Besides the Swiss Guards, the State of Vatican City also maintains a modern security/ police corps known as the vigilanza. The state has its own post office, power plant, railway station, and publishing house. It also issues its own coins, stamps, license plates, and passports. Radio Vatican is the official radio station and L'Osservatore Romano is the semiofficial daily newspaper.
The Holy See has one of the largest and the oldest diplomatic representations in the world, with diplomatic relations with 174 countries. Seventy-one countries have resident Embassies to the Holy See. The Holy See participates actively in international organizations, and has membership or observer status in the United Nations, European Union, OSCE, OAS, UNHCR, WHO, and World Trade Organization. The Pope's views and the Holy See's worldwide diplomacy can and do affect an array of U.S. international goals.
Vatican City State
Vatican City State has a permanent population of around nine-hundred - mostly prelates and guards. Another 3000 staff live outside the State. The Holy See has its own internet, television and radio stations, which broadcast worldwide in many languages, pension and health scheme for staff, a newspaper, a bank, border controls, civil and criminal law codes, currency, and world renowned cultural institutions like the Vatican Library and Museums. The Holy See's economy is supported by levies on Catholic dioceses around the world, voluntary contributions, the sale of postage stamps, coins, and publications, and fees for admission to museums. The Holy See's assets include property and financial investments, as well as its priceless art collections. It has an annual operating budget of around $200 million.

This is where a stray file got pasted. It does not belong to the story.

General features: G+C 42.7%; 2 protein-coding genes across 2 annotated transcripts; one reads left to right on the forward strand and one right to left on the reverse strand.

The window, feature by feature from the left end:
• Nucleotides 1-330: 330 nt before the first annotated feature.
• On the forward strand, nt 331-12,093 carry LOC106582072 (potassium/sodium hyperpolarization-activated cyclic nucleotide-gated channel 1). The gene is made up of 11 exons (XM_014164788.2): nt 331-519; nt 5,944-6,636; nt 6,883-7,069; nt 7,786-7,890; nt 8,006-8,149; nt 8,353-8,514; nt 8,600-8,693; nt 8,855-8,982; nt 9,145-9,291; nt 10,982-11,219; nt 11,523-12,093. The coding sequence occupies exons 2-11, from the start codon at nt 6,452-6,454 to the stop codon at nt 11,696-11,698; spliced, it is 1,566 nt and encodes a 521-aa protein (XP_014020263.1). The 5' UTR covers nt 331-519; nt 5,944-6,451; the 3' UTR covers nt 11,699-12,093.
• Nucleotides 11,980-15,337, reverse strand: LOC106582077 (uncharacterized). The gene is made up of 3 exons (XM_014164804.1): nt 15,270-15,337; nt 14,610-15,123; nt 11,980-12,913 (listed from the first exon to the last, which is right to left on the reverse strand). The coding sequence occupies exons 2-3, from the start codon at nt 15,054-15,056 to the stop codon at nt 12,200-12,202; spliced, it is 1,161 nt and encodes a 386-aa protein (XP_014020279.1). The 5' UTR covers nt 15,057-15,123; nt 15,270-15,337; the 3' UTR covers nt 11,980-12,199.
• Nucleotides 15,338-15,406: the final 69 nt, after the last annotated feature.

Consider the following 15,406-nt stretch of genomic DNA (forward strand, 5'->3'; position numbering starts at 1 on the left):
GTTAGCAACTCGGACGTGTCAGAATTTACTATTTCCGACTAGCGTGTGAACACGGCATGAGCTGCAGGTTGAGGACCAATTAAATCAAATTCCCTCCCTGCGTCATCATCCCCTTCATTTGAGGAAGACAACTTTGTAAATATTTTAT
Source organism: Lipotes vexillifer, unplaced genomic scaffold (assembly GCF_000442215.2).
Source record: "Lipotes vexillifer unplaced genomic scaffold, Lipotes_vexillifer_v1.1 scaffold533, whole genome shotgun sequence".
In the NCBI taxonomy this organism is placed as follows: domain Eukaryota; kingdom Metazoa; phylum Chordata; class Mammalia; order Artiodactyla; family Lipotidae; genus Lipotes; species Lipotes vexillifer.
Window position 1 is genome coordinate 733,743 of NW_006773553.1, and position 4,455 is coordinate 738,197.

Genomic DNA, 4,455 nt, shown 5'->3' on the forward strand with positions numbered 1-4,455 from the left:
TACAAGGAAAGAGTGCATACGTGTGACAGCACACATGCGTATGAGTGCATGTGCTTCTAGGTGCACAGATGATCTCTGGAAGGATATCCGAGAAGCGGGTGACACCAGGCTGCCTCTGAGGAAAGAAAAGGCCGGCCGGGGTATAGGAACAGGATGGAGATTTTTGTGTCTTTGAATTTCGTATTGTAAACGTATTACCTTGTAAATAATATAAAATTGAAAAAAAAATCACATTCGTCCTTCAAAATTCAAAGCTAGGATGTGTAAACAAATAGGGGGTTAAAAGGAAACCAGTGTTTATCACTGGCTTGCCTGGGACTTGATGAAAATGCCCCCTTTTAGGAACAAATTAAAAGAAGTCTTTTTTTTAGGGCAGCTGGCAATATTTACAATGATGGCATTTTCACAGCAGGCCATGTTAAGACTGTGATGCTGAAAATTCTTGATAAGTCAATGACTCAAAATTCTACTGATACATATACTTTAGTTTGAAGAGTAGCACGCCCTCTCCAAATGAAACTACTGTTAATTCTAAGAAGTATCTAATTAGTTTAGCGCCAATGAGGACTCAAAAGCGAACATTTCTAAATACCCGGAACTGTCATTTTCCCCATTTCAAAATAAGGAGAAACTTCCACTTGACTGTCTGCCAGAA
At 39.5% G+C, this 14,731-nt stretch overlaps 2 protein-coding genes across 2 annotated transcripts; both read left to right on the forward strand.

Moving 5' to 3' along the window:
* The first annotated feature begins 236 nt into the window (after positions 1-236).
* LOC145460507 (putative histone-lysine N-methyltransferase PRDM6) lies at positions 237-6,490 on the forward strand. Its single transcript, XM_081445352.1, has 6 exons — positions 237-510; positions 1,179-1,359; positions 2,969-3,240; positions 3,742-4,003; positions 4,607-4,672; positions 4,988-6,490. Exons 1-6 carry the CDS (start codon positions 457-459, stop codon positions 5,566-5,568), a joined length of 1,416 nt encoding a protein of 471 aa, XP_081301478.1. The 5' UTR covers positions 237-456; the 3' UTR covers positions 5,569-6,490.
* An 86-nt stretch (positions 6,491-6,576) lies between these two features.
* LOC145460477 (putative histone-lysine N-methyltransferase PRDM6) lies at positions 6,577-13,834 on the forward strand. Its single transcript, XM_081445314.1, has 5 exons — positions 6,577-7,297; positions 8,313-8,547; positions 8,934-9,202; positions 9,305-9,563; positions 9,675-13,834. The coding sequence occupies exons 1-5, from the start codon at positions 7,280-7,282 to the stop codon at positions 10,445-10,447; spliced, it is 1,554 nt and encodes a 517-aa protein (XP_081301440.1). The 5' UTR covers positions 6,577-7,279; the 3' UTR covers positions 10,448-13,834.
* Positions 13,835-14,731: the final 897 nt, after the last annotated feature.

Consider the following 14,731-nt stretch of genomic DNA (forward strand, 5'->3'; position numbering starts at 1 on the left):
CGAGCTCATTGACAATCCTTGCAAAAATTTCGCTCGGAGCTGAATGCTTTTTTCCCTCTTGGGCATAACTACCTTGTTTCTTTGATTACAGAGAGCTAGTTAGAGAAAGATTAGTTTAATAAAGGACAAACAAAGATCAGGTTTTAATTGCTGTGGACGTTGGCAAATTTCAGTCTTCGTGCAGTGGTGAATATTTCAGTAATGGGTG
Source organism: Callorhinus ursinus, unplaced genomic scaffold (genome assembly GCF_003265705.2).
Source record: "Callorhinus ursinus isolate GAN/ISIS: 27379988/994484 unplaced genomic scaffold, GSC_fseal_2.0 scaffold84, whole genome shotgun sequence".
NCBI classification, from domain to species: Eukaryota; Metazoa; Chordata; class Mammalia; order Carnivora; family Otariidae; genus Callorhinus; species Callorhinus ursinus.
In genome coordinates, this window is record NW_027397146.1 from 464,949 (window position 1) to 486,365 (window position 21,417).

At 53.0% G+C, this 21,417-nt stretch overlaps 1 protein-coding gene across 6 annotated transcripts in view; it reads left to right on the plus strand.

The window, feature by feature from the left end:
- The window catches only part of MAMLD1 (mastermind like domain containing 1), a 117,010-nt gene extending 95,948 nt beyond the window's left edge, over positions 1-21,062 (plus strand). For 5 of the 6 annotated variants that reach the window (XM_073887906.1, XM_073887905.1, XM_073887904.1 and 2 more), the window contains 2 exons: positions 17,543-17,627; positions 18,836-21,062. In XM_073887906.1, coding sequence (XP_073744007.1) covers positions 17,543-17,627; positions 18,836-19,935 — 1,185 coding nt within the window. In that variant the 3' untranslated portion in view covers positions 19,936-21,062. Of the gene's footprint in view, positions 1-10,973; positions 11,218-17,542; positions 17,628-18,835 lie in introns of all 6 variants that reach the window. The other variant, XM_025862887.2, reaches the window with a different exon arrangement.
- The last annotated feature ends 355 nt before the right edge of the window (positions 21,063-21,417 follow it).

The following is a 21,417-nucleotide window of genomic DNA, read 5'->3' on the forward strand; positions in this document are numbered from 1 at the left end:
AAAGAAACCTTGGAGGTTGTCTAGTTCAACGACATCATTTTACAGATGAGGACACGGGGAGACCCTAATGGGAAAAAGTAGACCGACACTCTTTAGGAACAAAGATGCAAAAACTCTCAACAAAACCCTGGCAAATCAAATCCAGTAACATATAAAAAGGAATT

The Vatican Museum is one of the world's greatest repositories of art. Originally the apostolic palaces of various popes, the museum's 4 1/2 miles of paintings, sculptures, tapestries, maps, precious objects, Egyptian and Etruscan art, and famous frescoes are open to the public. Treasures from every cultural period can be viewed in rooms that are treasures themselves, decorated with frescoes by masters such as Raphael and Michelangelo.
St. Peter's Basilica, another Michelangelo masterpiece, is open to the public and contains other famous art works including Michelangelo's Pietŕ and Bernini's bronze baldacchino (canopy). Rome was a world center of classical, renaissance, and baroque culture, and the artistic offerings of the city and surrounding region are virtually unlimited.
The Pontifical Academy of Sciences--under the direct patronage of the Pope--is one of many Vatican institutions dedicated to the pursuit of knowledge. Over eighty pontifical academics are selected by the Pope to represent different geographic areas and branches of science. The academy is a respected forum for scientific conferences and sponsors research in various scientific fields. The Pontifical Academy for Social Sciences, the Pontifical Academy for Life, and the Pontifical Theological Academy also fall under the patronage of the Pope, as do institutions devoted to music, philosophy, finance, and architecture.
The prestigious Jesuit Gregorian University founded in 1551, the Angelicum or University of St. Thomas Aquinas, and the Urbaniana and Lateran Universities are included among the 17 pontifical universities in Rome. Although these institutions primarily train religious and clergy for service in the church, they are also open to laypersons.
The Vatican flag represents the crossed keys of St. Peter and papal tiara on yellow and white stripes and its national anthem is a papal march by 19th century French composer Charles Gounod.